Fresh Wild-Caught Mahi Mahi
Spicy Citrus Soy Sauce
Served over Crunchy Raw Mung Bean Sprouts with Chopped Peanuts
I am always pleasantly surprised by Mahi Mahi (also known as dorado or dolphinfish). It has a sweet mild flavor similar to swordfish, firm texture with large moist flakes. The name Mahi Mahi means strong-strong in Hawaiian, referring to its swimming ability, not its flavor. This species of fish grows and matures quickly and has a lifespan of 5 years, so its population can probably withstand fishing pressures. Speaking of fish lifespans, I was recently reading about the slow-growing Orange Roughy, and its lifespan of well over 100 years. The article said something like “the Orange Roughy in your freezer is probably older than your grandmother.” (And not a good choice on the sustainability charts either).
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Seared Fresh Yellowfin Tuna
Mirin, Sesame Oil, Tamari, Key Lime Juice
Avocado Pineapple Mash with Serrano
Steamed Jasmine Rice
Avocado, crushed pineapple, finely chopped serrano chiles, a squeeze of key lime juice and a pinch of Kosher salt are mashed together with a fork. Avocado and pineapple make an interesting flavor combination, perfect complement to the fish.
Whisk together equal parts mirin, sesame oil, and tamari, plus half as much key lime juice. Divide in half, one part for serving the other part for seasoning the tuna.
The sashimi grade tuna is coated with the sauce just prior to cooking. It is not left to marinate for more than a few minutes per side, as with fish this fresh, I did not want to mask the delicate complex flavors of the fish.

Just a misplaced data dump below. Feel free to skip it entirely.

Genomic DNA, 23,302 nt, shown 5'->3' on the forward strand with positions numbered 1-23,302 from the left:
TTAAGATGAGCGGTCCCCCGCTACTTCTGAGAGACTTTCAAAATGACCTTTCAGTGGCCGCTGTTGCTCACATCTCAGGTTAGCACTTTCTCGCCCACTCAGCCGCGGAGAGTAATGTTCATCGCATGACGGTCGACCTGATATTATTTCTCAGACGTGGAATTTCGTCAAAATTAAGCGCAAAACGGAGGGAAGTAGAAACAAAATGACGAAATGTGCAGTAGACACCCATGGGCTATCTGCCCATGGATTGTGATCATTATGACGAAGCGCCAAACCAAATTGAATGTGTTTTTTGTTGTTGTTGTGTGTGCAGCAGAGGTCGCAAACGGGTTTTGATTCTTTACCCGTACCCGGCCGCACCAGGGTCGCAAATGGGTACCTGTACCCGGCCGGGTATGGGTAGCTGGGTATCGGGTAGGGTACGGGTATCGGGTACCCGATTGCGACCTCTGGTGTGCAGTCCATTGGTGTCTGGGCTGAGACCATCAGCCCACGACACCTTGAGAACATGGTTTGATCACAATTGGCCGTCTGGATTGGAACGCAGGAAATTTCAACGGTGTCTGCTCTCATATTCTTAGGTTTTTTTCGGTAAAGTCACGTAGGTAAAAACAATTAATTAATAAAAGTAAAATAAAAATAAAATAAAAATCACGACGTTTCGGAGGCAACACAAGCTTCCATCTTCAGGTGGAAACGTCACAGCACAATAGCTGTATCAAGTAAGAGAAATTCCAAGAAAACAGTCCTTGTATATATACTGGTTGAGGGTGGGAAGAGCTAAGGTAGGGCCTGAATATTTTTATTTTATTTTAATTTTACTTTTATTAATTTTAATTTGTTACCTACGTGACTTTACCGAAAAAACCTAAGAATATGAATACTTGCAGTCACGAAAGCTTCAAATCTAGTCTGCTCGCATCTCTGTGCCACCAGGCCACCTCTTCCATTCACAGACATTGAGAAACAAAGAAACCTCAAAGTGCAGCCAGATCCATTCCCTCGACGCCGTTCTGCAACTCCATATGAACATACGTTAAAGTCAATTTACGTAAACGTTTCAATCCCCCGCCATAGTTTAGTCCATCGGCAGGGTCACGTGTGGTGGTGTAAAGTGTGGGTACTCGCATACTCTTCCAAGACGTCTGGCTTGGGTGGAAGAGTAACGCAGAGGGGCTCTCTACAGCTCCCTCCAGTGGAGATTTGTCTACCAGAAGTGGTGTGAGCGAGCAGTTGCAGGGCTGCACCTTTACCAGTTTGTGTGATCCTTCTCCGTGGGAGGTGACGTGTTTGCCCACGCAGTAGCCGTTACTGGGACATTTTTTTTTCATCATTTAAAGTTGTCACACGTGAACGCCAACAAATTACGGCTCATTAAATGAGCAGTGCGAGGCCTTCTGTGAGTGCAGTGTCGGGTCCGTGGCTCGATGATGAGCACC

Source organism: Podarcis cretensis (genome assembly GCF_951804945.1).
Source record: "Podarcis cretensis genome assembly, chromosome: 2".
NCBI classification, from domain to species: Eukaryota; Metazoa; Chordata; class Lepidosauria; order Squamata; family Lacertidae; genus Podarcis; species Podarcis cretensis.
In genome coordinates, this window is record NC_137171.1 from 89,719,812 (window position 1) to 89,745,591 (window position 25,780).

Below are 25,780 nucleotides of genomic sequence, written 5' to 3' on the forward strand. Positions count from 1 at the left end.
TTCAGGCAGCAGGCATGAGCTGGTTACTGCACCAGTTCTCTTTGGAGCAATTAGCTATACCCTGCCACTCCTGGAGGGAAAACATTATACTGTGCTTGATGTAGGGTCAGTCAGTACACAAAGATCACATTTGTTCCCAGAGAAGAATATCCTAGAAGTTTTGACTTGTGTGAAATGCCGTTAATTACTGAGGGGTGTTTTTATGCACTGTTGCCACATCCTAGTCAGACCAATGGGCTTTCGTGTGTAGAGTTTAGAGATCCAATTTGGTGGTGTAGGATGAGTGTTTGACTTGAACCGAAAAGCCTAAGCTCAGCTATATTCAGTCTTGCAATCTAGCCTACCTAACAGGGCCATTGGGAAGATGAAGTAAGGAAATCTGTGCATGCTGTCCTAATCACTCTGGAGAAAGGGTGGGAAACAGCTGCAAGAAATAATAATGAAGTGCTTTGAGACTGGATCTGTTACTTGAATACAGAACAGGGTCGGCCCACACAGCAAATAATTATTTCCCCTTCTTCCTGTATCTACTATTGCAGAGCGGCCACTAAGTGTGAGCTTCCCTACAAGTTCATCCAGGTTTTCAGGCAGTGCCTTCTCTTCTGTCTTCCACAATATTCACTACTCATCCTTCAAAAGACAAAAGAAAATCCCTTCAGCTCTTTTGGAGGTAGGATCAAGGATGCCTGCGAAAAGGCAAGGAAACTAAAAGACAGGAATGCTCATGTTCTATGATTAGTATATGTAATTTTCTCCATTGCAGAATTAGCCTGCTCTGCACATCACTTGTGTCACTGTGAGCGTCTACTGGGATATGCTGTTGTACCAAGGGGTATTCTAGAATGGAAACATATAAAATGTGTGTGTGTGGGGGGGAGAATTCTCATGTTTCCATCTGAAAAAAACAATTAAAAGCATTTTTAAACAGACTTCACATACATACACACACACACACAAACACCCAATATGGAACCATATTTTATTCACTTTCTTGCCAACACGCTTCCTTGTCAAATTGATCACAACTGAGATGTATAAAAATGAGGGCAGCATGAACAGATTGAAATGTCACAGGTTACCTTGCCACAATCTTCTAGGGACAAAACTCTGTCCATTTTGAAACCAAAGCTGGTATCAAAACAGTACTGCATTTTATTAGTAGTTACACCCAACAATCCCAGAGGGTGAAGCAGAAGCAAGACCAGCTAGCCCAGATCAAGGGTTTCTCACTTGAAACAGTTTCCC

I used that great SCANPAN
ceramic titanium non-stick fry pan from Denmark here! Heat the dry pan until very hot and add the tuna. Sear over high heat about 60 seconds per side. Serve the yellowfin tuna over the sauce with a scoop of avocado pineapple mash, steamed jasmine rice on the side. We thoroughly enjoyed this meal with a White Bordeaux, although a lighter style Burgundy/Pinot Noir would have been a good choice as well. For a terrific recipe using a similar sauce with king salmon, please visit here.
FRESH FISH ALERT !!!
Imagine my excitement when I walked into my neighborhood butcher shop to see Darko filleting his Yellowfin Tuna! Intentions to get anything other than yellowfin tuna went out the window! I was so glad to have my camera on hand too.
South Shores Meat Shop
Western Avenue at 25th Street
San Pedro, California
Tuna Facts: There are two species of tuna known as ahi, yellowfin and bigeye. Tunas are the fastest fish in the world; in fact, bursts of speed exceeding 20-30 mph are not unusual. They have streamlined bodies specifically adapted for efficient swimming, large white muscle masses useful for swimming long distances, and red muscle masses for short bursts of speed when chasing prey or escaping predators. For more interesting information on yellowfin tuna, nutrition, and sustainability status you can visit FishWatch.
Nori Crusted Filet Mignon over a Lemon Mirin Soy Sauce
Topped with Wasabi Butter
As a nibble…on grilled ciabatta bread.
8 oz. Filet Mignon
Nori (roasted seaweed) is ground with white sesame seeds, red chile flakes, and black pepper in a food processor.
Two 8 oz. filets are seasoned, then dredged in the nori mixture and seared in olive oil for about 4 minutes per side. The meat is finished in a 400 degree oven.
Olive oil, mirin, tamari, and fresh lemon juice are whisked together for a sauce. Fresh lemon juice and steak – this is an amazing pairing.
For a large group, a 2 1/2 pound filet is cut in half.
A remote thermometer is helpful, we removed the meat from the oven at 128, and then let rest for 10 minutes.
I have made this Japanese Style Steak three times now. I cannot rave enough about the combination of flavors which are extraordinary. This fabulous recipe was inspired by a dish in Food & Wine